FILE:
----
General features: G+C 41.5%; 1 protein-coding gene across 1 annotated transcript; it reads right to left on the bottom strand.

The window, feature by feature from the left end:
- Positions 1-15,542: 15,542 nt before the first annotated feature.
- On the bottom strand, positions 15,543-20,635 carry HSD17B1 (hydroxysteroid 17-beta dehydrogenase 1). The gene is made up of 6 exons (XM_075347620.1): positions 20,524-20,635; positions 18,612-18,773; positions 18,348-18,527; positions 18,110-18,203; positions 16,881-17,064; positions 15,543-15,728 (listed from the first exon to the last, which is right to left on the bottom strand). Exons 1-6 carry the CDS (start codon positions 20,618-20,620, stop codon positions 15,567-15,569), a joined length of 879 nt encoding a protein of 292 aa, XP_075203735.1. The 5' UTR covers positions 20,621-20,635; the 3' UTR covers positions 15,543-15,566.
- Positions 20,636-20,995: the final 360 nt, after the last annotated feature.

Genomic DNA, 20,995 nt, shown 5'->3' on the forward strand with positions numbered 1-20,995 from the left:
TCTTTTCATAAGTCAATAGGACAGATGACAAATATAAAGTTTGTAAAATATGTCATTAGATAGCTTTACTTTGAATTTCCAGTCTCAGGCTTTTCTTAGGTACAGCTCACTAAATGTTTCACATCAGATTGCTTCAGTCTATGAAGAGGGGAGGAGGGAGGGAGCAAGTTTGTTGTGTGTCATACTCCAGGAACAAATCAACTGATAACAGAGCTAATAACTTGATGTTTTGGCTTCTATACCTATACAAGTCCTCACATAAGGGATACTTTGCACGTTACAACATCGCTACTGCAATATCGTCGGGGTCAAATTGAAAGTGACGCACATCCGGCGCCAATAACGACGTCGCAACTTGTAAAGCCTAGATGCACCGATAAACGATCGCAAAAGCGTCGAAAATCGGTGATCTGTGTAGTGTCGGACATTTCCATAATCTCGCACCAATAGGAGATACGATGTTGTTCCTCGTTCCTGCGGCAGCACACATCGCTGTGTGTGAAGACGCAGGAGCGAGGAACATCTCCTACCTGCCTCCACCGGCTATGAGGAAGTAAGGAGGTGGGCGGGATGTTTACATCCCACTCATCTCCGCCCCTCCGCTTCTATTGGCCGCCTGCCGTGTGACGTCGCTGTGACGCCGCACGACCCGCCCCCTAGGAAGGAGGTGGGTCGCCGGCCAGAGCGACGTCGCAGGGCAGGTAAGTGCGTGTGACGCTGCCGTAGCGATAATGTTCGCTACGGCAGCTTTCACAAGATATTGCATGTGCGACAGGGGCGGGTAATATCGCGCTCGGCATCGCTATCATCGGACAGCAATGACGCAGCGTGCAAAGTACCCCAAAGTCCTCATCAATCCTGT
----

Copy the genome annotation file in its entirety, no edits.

General features: G+C 41.5%; 1 protein-coding gene across 1 annotated transcript; it reads right to left on the bottom strand.

The window, feature by feature from the left end:
- Positions 1-15,542: 15,542 nt before the first annotated feature.
- On the bottom strand, positions 15,543-20,635 carry HSD17B1 (hydroxysteroid 17-beta dehydrogenase 1). The gene is made up of 6 exons (XM_075347620.1): positions 20,524-20,635; positions 18,612-18,773; positions 18,348-18,527; positions 18,110-18,203; positions 16,881-17,064; positions 15,543-15,728 (listed from the first exon to the last, which is right to left on the bottom strand). Exons 1-6 carry the CDS (start codon positions 20,618-20,620, stop codon positions 15,567-15,569), a joined length of 879 nt encoding a protein of 292 aa, XP_075203735.1. The 5' UTR covers positions 20,621-20,635; the 3' UTR covers positions 15,543-15,566.
- Positions 20,636-20,995: the final 360 nt, after the last annotated feature.

Genomic DNA, 20,995 nt, shown 5'->3' on the forward strand with positions numbered 1-20,995 from the left:
TCTTTTCATAAGTCAATAGGACAGATGACAAATATAAAGTTTGTAAAATATGTCATTAGATAGCTTTACTTTGAATTTCCAGTCTCAGGCTTTTCTTAGGTACAGCTCACTAAATGTTTCACATCAGATTGCTTCAGTCTATGAAGAGGGGAGGAGGGAGGGAGCAAGTTTGTTGTGTGTCATACTCCAGGAACAAATCAACTGATAACAGAGCTAATAACTTGATGTTTTGGCTTCTATACCTATACAAGTCCTCACATAAGGGATACTTTGCACGTTACAACATCGCTACTGCAATATCGTCGGGGTCAAATTGAAAGTGACGCACATCCGGCGCCAATAACGACGTCGCAACTTGTAAAGCCTAGATGCACCGATAAACGATCGCAAAAGCGTCGAAAATCGGTGATCTGTGTAGTGTCGGACATTTCCATAATCTCGCACCAATAGGAGATACGATGTTGTTCCTCGTTCCTGCGGCAGCACACATCGCTGTGTGTGAAGACGCAGGAGCGAGGAACATCTCCTACCTGCCTCCACCGGCTATGAGGAAGTAAGGAGGTGGGCGGGATGTTTACATCCCACTCATCTCCGCCCCTCCGCTTCTATTGGCCGCCTGCCGTGTGACGTCGCTGTGACGCCGCACGACCCGCCCCCTAGGAAGGAGGTGGGTCGCCGGCCAGAGCGACGTCGCAGGGCAGGTAAGTGCGTGTGACGCTGCCGTAGCGATAATGTTCGCTACGGCAGCTTTCACAAGATATTGCATGTGCGACAGGGGCGGGTAATATCGCGCTCGGCATCGCTATCATCGGACAGCAATGACGCAGCGTGCAAAGTACCCCAAAGTCCTCATCAATCCTGT